The psychology behind BNPL is the elimination of the negative connotations associated with paying for something, given the reduced immediate cost. Research suggests that spending ignites the same brain areas associated with discomfort, pain, and disgust. Furthermore, BNPL utilizes the same tactic as gyms. Paying a gym membership monthly creates a higher chance of membership renewal, optimising the fine line between pain and the value of the product. Smaller incremental payments appear more affordable. Dr Carolyn Mair, a behavioral psychologist, outlined the allure, saying “It’s just so easy. It seems like a credit card, but they aren’t going through credit checks as you would with a credit card or store card and there is the idea of not paying interest”. 

Mike Burk, Westpac bank’s senior manager said “Many next-generation (millennials onwards) customers are averse to debt products, however, have flocked in recent months or years to “buy now pay later” schemes. It is materially the same product, but a lesson in packaging these products on the customers’ terms, or at least in customer language. Terminology like credit, loans, and debt are bank lexicons, and terms like this make these customers nervous. Buy now, pay later is a debt or loan product that, through branding or language, gives the perception of empowerment to customers”.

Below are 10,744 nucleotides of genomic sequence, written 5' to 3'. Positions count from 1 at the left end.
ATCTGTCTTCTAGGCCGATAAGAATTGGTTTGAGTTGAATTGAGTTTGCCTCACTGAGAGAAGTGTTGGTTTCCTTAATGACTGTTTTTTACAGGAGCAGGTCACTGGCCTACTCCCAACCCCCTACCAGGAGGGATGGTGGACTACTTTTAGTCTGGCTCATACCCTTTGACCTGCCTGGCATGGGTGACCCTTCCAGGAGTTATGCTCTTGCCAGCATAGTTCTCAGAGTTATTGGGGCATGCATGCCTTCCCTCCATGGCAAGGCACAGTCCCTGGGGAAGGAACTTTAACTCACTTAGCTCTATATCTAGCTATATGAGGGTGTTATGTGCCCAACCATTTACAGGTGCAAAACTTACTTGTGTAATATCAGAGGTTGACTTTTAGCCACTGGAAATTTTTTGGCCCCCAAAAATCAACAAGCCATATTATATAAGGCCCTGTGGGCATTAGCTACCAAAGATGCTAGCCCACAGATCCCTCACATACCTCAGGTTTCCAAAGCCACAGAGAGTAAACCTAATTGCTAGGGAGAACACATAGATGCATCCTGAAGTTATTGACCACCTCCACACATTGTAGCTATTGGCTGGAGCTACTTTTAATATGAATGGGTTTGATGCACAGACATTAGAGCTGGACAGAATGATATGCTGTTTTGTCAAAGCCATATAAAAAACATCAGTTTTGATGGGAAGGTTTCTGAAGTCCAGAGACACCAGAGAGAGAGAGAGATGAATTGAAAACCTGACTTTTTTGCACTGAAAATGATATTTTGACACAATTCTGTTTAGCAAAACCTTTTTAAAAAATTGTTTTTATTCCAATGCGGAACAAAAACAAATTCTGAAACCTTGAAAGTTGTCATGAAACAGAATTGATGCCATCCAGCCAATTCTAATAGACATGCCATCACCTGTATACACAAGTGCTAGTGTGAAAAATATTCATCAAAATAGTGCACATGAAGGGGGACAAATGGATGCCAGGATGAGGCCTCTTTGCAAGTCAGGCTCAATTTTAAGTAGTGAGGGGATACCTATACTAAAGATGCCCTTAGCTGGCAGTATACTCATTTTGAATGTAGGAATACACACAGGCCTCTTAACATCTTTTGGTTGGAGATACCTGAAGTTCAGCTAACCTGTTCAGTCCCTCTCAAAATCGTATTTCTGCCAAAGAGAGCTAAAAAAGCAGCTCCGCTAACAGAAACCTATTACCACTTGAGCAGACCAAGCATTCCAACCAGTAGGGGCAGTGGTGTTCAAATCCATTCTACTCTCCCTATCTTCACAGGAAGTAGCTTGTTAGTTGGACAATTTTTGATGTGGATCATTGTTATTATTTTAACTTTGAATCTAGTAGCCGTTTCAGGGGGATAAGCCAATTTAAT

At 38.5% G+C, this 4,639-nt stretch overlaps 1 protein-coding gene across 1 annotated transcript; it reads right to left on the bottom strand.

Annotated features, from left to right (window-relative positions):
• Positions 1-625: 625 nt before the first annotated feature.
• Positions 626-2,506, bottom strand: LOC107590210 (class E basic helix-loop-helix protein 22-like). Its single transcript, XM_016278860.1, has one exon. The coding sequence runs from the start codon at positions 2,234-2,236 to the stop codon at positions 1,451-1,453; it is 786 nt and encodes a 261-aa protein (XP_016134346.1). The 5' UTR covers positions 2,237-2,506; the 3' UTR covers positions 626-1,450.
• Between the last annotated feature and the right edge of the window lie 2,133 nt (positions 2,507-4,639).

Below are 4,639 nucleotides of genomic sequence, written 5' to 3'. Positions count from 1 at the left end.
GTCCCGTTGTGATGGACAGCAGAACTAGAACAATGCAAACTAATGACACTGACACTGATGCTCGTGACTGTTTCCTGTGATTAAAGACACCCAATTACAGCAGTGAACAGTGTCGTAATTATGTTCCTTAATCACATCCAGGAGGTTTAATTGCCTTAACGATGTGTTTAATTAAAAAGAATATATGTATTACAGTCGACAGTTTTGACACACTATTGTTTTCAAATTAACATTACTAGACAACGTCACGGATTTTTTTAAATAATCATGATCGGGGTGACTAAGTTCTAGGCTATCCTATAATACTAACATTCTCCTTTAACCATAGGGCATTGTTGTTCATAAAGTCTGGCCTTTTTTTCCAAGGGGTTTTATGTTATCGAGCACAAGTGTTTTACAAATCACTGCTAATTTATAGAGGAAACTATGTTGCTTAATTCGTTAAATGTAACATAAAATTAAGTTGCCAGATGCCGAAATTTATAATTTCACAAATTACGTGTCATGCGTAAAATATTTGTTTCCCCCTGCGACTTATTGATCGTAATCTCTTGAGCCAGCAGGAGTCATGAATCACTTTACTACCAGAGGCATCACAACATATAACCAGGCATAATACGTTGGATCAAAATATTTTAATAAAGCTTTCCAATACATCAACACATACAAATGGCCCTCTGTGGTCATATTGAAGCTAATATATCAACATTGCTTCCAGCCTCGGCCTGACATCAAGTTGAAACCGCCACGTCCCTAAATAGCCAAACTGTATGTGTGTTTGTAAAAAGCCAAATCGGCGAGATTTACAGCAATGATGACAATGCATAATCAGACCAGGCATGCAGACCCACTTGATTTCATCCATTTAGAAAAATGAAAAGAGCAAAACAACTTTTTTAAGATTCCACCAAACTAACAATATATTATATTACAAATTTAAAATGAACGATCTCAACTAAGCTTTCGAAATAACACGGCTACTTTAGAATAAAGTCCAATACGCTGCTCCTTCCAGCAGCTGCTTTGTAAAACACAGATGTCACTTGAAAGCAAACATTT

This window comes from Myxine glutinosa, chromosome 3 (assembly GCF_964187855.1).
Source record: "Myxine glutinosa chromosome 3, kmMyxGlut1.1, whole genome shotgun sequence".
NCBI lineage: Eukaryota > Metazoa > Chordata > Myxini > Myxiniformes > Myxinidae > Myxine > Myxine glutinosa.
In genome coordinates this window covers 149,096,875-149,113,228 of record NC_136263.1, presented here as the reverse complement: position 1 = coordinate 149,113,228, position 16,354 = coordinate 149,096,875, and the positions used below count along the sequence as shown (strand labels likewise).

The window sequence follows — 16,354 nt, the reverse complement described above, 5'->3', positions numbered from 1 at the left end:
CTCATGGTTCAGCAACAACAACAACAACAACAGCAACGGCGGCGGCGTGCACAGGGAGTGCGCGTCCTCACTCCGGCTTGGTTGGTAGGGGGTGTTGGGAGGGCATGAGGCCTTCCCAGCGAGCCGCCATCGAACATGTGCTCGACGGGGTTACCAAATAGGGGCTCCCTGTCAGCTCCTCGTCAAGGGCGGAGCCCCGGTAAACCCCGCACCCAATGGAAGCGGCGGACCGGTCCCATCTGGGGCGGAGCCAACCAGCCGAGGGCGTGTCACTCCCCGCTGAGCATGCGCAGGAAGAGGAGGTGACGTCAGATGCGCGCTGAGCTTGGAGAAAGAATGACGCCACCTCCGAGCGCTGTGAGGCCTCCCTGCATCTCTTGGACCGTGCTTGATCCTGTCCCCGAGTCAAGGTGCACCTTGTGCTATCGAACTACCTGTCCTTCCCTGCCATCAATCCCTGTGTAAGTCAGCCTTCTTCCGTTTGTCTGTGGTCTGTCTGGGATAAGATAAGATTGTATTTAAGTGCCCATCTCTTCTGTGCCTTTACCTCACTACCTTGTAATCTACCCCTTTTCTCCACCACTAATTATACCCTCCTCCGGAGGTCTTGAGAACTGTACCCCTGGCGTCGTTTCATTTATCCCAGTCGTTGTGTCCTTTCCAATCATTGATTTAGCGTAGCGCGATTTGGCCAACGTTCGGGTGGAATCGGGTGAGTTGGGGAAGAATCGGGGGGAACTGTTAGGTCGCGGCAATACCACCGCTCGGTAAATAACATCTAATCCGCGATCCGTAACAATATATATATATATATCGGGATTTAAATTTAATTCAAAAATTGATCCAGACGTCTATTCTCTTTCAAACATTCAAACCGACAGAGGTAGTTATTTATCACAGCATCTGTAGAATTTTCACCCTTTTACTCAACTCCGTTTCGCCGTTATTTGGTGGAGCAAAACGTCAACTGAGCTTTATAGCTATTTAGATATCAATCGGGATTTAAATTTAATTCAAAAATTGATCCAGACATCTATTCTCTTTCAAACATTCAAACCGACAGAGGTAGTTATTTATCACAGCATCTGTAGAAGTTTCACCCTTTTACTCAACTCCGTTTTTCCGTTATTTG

BNPL has become the new frontier of payments, a critical mass to which consumers are flocking towards. Australia saw 120% growth this year. 64% of BNPL users have used it more since the beginning of the pandemic. Credit card companies have also recognized a shift in payment types, as Visa reported a 4% decrease in credit card usage and a 21% increase in debit use. Given the upward trend, estimates from the Bank of America expect the BNPL market to grow 10 to 15 fold by 2025. “Banks definitely see how much buy now, pay later is resonating with customers and they are adapting their offerings to capture a piece of that pie”, said Ted Rossman, analyst at CreditCards.com

The benefits of BNPL services are clear as crystal, and people are migrating towards it. During the pandemic, income loss and financial insecurity have increased the pressure to seek alternative borrowing methods. BNPL spending is expected to grow into the future, materializing objects which we could not previously afford. The zero-interest payments may render credit cards into mere pieces of plastic, a potential relic of the past.

Related To Buy Now Pay Later And Millennials Investing Landscape:

Millennials Are Shifting The Investing Landscape

UK Paypal’s “Buy Now Pay Later” Shows BNPL’s Potential

HSBC Tries To Compete With FinTechs, BNPL Growth, And Digital Dollar – FinTech Weekly

 

William Johnstone
Will is a writer for RegTech Global, originally from New Zealand and his specialized background is in Computer Science, Zoology, Finance, and Neuroscience. He is interested in biotechnology and Green-tech and pursues these fields in his professional life. Outside of writing, Will is passionate about the outdoors, enjoying hiking, surfing, and skiing.